October 14, 2014
The number of children who are homeschooled has increased by 75 percent since 1999. While home-schoolers represent only four percent of all students, every year the number of children schooled at home grows seven times faster than the number of children in public schools. As a result, the volume of prospective hires who were homeschooled or who received an alternative form of education is increasing.
This is a good thing. Homeschooled students consistently test higher than public school students on standardized tests such as the California Achievement Test (CAT), the Iowa Test of Basic Skills (ITBS) and the Stanford Achievement Test. And as this site’s longtime readers know, the more variety and diversity you can include within your hiring (to include varied educational backgrounds), the more creative and efficient your workplace will be.
But just as there are positive qualities associated with homeschooled candidates, there are also a number of negative stereotypes.
Whether your personal preference leans towards or away from the practice of homeschooling, it’s your responsibility as a hiring manager to ignore your preconceived stereotypes and focus on the job you’re hiring for. Just as you customize each interview for each candidate’s background, here are three questions you might consider asking a homeschooled candidate so that you fully assess their fit for the position.
#1 How would you cope with a coworker you didn’t like?
Homeschooled individuals are often stereotyped with poor socialization skills, when in fact home school curriculums often include a significant amount of time working with other students and interacting with community members from a variety of backgrounds.
If people skills are a requirement and you’re concerned about the people skills of any candidate, this is a great question to ask in order to understand how the candidate approaches diverse and possibly antagonistic coworkers.
Candidates of any educational background can fall prey to the echo chamber effect, surrounding themselves with like-minded individuals and ignoring or avoiding confrontation. Give each candidate a chance to provide an example of working with someone he didn’t like and to discuss how he manages personal conflict in the workplace.
#2 How do you approach projects and assignments that fall outside of your interest?
Interest and “discovery” model educational curriculums such as the Montessori program instill a number of highly desirable qualities in their students such as problem-solving, creativity and critical thinking. But some are concerned that this kind of schoolwork might lead a student to attempt and follow through with only projects and assignments she likes. And we all know that won’t fly in the workplace.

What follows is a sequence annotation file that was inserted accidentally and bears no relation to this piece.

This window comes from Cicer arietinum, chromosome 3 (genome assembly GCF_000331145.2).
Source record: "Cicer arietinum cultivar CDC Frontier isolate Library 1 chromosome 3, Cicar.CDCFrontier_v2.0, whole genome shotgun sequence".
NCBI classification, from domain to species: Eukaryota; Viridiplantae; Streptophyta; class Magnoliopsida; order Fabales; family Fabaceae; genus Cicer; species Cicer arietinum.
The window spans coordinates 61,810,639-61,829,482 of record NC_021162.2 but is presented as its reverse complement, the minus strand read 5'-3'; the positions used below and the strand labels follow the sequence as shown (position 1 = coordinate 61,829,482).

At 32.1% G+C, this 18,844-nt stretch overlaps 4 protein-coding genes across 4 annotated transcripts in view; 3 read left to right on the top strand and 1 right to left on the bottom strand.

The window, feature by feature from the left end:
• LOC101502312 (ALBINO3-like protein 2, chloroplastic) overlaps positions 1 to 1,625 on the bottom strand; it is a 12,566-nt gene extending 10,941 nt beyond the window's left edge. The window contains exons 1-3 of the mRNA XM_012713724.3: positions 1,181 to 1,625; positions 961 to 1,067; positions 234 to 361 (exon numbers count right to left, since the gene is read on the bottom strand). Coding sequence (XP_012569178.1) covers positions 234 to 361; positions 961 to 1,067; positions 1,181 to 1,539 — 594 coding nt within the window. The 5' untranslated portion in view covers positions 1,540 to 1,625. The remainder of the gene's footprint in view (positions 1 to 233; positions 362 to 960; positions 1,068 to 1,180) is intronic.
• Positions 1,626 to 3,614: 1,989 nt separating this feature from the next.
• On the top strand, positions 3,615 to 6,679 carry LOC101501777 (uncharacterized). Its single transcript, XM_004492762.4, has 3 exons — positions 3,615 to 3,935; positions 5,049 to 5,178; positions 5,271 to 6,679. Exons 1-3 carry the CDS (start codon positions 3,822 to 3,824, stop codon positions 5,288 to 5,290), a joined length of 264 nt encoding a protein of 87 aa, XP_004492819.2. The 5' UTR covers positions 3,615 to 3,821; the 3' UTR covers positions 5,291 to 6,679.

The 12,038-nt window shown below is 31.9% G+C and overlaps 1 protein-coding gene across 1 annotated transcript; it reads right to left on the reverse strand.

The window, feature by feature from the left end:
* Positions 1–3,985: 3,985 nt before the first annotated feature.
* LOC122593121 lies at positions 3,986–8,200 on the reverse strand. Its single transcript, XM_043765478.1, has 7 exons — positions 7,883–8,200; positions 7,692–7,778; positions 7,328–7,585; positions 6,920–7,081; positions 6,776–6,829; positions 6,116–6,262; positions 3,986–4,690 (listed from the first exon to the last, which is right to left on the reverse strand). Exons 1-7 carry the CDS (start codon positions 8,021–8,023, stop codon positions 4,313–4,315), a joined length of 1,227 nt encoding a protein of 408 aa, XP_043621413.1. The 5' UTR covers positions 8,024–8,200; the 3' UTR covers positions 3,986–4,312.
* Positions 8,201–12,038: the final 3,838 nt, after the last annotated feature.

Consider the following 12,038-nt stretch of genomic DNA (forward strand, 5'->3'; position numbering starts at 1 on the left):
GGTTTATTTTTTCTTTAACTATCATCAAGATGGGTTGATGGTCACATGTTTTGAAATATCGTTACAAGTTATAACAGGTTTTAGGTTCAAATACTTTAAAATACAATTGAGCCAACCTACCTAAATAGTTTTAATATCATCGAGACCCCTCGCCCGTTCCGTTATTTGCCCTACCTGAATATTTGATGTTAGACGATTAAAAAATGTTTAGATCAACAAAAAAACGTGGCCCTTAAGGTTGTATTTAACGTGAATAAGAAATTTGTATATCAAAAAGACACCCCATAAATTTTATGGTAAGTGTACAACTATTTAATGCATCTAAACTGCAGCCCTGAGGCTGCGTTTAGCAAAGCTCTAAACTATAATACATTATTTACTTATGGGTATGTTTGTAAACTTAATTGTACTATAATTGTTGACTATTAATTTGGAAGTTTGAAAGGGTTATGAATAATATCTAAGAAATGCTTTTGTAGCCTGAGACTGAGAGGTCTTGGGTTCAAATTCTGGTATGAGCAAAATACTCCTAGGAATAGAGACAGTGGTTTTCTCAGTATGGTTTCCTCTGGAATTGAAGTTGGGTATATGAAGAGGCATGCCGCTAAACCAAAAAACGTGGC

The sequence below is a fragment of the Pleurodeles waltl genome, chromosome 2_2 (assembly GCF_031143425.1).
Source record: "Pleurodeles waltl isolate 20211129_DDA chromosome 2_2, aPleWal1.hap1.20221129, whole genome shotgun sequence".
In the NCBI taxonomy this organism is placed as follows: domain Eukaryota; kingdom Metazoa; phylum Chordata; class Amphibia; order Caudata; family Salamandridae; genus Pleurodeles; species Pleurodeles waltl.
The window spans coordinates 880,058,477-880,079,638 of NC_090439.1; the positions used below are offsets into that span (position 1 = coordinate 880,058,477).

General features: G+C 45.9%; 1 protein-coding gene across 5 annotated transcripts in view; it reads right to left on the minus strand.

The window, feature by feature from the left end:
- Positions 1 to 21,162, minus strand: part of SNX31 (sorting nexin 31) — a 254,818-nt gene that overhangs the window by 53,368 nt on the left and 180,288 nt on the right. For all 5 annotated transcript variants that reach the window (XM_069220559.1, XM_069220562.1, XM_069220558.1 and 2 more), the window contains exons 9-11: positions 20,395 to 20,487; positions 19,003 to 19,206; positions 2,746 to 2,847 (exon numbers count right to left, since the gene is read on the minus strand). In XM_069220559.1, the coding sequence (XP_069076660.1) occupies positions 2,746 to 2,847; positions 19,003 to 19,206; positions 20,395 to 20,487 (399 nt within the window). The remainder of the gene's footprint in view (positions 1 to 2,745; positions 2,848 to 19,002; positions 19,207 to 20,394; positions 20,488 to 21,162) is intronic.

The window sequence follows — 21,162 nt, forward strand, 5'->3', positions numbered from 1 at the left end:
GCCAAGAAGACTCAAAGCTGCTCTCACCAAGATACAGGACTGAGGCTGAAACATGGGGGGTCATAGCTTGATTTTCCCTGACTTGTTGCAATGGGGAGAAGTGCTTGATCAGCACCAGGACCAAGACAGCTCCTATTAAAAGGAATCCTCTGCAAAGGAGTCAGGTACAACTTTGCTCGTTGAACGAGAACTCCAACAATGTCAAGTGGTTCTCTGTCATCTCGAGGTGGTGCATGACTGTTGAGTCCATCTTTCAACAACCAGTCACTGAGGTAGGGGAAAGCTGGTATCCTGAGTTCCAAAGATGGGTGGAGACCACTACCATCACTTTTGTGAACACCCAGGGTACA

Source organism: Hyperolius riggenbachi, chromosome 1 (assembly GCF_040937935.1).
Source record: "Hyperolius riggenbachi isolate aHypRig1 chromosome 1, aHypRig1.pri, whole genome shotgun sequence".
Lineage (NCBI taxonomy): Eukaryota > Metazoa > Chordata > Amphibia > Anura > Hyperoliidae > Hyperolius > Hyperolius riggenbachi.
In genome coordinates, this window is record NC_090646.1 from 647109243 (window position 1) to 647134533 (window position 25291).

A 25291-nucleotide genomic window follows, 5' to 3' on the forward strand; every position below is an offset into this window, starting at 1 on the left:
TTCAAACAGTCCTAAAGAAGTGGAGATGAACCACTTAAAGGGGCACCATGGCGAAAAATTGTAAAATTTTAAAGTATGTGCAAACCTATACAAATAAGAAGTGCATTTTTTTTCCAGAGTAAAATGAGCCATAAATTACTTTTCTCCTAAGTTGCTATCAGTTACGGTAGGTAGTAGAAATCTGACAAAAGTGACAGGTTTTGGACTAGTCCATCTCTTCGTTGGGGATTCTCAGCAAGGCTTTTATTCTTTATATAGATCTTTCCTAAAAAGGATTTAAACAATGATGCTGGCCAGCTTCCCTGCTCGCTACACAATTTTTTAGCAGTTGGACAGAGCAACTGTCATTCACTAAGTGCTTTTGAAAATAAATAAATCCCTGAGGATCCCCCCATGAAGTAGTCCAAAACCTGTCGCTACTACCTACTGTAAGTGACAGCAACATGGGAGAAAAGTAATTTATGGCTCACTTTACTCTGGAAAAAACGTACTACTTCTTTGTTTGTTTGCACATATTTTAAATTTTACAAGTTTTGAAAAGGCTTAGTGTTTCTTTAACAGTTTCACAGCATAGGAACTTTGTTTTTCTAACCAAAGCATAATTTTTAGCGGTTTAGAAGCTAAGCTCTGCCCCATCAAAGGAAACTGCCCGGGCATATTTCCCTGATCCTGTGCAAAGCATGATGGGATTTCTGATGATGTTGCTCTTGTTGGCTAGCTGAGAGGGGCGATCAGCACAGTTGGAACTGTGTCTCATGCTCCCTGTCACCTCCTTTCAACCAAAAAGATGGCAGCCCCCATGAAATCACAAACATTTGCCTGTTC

If focus and attentiveness to a variety of projects (often outside the candidate’s control) are a big part of the job, this question will help you talk it out. Look for an answer that indicates that this candidate can see the benefits of working outside her strengths and that she follows through with her assignments regardless of her interest level.
#3 How do you manage your time when you have conflicting priorities?
Another bad homeschooling stereotype is a laissez-faire approach to managing time and curriculum. While this stereotype falls far from the truth for the majority of homeschooling grads, it’s easy to see how it would be a concern on the job; you’re essentially wondering whether or not you can trust the candidate to complete his or her work.
For positions that require a focus on time management—both on behalf of the candidate and the candidate’s team members—you need to know that the candidate is accustomed to creating a schedule and sticking to it. Clear up any confusion by asking about the candidate’s approach to time management.
Has she been involved in extracurricular activities that required her to stick to a schedule? Has she had to manage time among competing priorities? Look for examples of successful time management in both her educational and recreational endeavors to know that she meets that requirement of the position description.
Do homeschooled candidates need special treatment? No. Like all candidates who go through the interview process, homeschooled candidates simply need to be evaluated based on their unique accomplishments and whether or not their individual talents line up with the position for which you are hiring. If you’re at all concerned that your personal experience with home-schooled or unschooled candidates might affect your opinion on a particular candidate, turn to these three questions and give each candidate the opportunity to defend his hard-earned (and non-stereotypical) skills.
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